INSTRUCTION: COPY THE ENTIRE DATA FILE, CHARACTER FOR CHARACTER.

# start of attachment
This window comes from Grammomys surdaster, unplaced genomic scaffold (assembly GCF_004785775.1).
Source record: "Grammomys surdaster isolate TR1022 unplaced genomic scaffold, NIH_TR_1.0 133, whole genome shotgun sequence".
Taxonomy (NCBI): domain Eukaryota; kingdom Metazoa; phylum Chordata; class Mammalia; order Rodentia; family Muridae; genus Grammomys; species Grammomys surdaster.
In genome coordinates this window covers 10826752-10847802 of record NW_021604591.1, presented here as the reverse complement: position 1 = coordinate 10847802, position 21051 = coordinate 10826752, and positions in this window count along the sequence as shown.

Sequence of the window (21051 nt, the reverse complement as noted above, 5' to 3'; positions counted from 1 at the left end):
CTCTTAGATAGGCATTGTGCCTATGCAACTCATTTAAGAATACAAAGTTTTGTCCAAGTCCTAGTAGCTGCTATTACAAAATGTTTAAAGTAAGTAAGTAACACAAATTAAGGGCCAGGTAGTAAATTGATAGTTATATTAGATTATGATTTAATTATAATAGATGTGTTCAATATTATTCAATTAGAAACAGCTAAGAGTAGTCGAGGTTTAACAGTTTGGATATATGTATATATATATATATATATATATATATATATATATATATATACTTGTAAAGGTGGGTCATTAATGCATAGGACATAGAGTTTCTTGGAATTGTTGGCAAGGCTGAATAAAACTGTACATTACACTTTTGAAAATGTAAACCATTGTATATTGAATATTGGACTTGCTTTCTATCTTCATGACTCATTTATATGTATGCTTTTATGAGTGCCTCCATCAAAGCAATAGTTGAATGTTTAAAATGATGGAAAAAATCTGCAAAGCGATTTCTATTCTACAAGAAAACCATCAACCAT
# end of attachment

This window comes from Grammomys surdaster, unplaced genomic scaffold (assembly GCF_004785775.1).
Source record: "Grammomys surdaster isolate TR1022 unplaced genomic scaffold, NIH_TR_1.0 133, whole genome shotgun sequence".
Taxonomy (NCBI): domain Eukaryota; kingdom Metazoa; phylum Chordata; class Mammalia; order Rodentia; family Muridae; genus Grammomys; species Grammomys surdaster.
In genome coordinates this window covers 10826752-10847802 of record NW_021604591.1, presented here as the reverse complement: position 1 = coordinate 10847802, position 21051 = coordinate 10826752, and positions in this window count along the sequence as shown.

Sequence of the window (21051 nt, the reverse complement as noted above, 5' to 3'; positions counted from 1 at the left end):
CTCTTAGATAGGCATTGTGCCTATGCAACTCATTTAAGAATACAAAGTTTTGTCCAAGTCCTAGTAGCTGCTATTACAAAATGTTTAAAGTAAGTAAGTAACACAAATTAAGGGCCAGGTAGTAAATTGATAGTTATATTAGATTATGATTTAATTATAATAGATGTGTTCAATATTATTCAATTAGAAACAGCTAAGAGTAGTCGAGGTTTAACAGTTTGGATATATGTATATATATATATATATATATATATATATATATATATATATACTTGTAAAGGTGGGTCATTAATGCATAGGACATAGAGTTTCTTGGAATTGTTGGCAAGGCTGAATAAAACTGTACATTACACTTTTGAAAATGTAAACCATTGTATATTGAATATTGGACTTGCTTTCTATCTTCATGACTCATTTATATGTATGCTTTTATGAGTGCCTCCATCAAAGCAATAGTTGAATGTTTAAAATGATGGAAAAAATCTGCAAAGCGATTTCTATTCTACAAGAAAACCATCAACCAT